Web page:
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How do long-term drought conditions in Iowa impact grocery store prices?

'It does cut down on other things you spend money on. It does affect you'
Posted at 7:13 PM, Sep 07, 2022

OAKLAND, Iowa. (KMTV) — When talking to customers about their grocery store run all agree the costs of basic supplies are getting too expensive.

"I notice the price of meat, which is high. I also notice the products that families would buy is much higher," customer Joyce Copenhaver said. "But families have a hard time making ends meet, I'm sure."

"It does cut down on other things you spend money on. It does affect you," customer Gregg Nisley said.

For those who grow the food we rely on, it's been a tough summer too. The USDA drought map shows many states in moderate to exceptional drought conditions.

MAP Drought Monitor 09 07 22.tif
USDA Drought Map

How does this impact prices at the grocery store?

"The drought will have an impact but probably not as big as consumers would expect, as we're looking here," Iowa State Economics Professor Chad Hart said.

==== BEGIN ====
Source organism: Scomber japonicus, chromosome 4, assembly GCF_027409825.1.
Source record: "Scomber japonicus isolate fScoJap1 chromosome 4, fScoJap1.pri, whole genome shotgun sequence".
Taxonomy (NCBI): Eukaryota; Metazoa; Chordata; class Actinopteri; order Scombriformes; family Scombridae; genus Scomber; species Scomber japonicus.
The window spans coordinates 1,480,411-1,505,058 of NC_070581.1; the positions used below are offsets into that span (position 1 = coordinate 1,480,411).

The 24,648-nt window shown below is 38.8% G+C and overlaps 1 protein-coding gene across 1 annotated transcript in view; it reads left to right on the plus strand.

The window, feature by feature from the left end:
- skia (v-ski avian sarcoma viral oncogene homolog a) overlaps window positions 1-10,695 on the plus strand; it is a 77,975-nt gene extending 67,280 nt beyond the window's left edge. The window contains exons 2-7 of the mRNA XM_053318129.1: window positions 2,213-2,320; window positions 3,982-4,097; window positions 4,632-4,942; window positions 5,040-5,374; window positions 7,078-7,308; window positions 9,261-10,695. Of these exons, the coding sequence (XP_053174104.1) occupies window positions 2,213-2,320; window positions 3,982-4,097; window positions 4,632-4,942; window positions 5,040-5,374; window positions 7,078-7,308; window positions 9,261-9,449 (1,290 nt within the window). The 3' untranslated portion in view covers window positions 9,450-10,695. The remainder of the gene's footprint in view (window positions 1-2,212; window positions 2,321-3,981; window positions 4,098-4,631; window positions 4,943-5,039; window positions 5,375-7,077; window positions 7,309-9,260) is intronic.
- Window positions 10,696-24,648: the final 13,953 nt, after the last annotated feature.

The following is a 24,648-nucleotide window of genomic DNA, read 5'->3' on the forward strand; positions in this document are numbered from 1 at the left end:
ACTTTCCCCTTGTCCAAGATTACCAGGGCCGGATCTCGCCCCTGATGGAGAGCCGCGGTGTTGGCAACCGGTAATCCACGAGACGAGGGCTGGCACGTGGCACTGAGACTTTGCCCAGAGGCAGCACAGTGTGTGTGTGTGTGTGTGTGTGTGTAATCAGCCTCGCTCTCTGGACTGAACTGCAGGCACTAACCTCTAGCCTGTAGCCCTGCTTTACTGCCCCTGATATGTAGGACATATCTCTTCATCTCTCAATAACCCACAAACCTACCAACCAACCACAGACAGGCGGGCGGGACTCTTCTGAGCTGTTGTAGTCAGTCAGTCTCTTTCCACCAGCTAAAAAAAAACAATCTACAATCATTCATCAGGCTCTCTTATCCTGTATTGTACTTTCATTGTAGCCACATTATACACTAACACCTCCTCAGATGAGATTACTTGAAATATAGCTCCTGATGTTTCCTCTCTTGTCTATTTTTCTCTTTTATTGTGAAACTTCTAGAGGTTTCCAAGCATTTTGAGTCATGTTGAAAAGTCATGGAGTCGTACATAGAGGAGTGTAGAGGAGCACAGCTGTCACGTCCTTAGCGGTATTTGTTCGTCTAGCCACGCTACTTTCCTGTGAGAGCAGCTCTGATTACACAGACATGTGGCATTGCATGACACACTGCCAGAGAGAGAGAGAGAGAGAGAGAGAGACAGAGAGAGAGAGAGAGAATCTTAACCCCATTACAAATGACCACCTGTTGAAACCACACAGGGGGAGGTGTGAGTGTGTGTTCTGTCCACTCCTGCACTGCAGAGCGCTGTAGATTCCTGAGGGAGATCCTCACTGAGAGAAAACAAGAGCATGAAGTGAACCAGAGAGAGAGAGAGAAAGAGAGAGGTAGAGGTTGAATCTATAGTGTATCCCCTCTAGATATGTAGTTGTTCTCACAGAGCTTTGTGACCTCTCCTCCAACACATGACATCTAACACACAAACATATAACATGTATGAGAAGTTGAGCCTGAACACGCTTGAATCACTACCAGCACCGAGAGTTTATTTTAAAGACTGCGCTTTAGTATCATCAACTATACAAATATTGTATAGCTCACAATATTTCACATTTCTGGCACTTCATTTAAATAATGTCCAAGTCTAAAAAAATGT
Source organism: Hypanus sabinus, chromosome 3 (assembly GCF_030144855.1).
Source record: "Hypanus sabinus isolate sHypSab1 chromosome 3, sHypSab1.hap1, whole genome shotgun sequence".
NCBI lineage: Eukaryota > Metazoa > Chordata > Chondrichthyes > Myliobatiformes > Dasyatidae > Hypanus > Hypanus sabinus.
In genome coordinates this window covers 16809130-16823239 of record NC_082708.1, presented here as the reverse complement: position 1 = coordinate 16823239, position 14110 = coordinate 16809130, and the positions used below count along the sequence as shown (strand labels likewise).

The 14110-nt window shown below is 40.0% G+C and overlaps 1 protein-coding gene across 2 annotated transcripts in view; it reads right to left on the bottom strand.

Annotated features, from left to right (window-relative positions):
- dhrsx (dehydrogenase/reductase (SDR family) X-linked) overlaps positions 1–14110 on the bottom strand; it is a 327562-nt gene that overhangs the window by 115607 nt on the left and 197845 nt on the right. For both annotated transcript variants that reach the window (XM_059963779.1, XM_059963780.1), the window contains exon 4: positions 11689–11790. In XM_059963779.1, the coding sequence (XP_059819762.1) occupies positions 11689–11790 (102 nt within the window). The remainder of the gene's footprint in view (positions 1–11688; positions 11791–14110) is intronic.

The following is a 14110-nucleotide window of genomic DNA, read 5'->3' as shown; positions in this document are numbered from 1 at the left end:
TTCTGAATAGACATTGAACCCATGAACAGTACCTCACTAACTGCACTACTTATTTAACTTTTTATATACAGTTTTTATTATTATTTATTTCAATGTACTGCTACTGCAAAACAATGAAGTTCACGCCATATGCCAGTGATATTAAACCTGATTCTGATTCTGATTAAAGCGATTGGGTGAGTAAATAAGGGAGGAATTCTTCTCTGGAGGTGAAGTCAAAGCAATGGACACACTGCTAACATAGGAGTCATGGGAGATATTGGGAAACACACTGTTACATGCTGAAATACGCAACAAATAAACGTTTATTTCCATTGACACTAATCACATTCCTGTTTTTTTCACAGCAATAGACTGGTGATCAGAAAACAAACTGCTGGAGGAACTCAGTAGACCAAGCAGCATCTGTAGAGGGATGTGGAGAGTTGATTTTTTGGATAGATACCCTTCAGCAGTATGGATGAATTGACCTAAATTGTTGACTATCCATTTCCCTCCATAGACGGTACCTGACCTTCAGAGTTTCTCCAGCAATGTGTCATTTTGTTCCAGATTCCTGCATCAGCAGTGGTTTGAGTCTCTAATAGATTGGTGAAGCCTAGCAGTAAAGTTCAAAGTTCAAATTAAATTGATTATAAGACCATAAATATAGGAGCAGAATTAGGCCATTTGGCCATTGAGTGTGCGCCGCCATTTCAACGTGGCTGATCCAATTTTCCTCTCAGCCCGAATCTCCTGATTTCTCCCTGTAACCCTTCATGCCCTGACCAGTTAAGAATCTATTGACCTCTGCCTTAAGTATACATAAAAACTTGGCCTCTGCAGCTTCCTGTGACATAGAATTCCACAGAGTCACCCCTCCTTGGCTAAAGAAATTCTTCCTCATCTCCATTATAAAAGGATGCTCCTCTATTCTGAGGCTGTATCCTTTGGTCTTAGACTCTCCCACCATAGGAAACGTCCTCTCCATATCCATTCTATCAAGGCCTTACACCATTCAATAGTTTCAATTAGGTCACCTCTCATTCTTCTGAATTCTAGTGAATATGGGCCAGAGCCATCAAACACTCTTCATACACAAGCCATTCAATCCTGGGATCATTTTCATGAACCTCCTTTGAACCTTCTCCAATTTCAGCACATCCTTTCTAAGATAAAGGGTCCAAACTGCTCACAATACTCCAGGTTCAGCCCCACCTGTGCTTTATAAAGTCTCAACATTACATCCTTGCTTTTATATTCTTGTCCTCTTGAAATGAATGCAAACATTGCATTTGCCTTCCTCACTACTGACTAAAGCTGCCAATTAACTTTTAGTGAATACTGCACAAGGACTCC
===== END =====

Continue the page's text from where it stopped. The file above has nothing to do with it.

Hart cites information from the USDA: out of a dollar we spend at the grocery store, roughly 16 cents of that dollar goes to farm products while the remaining 84 cents go to costs like transportation, warehousing and packaging.

"Buying that box of cornflakes at the store — one of the cheapest things about the cornflakes is the corn in the box. It costs a lot more to get the corn in the box and get it in the grocery store shelves," Hart said.

The drought, he says, can actually have perverse impacts on some of our meat prices.

"It has forced a few cattle herds to be liquidated. We've seen some animals move into the meat marketing chain quicker than usual, which means we've had a little more meat on hand which tends to lower prices, at least initially," Hart said.

He says the impact will depend on the style of agriculture we're talking about.

"If I'm talking about fruits and vegetables, that's where you're spending more of that dollar to buy that product from the farm. Meats are sort of in the middle and grains and oil seeds — grains, soybeans, wheat — that's a really small part of the food dollar there," Hart said.

It'll take a few months, he says, for the industry to rebuild and get back to normal.

"It takes a while for agriculture to ramp back up once there's been a disruption like what we've seen with the drought," Hart said.

It's a consistent ebb and flow for customers to wait out.

While most of our area is listed in a moderate drought, you don't have to go very far north to see extreme drought conditions. Parts of Dodge and Colfax County are in the extreme category.

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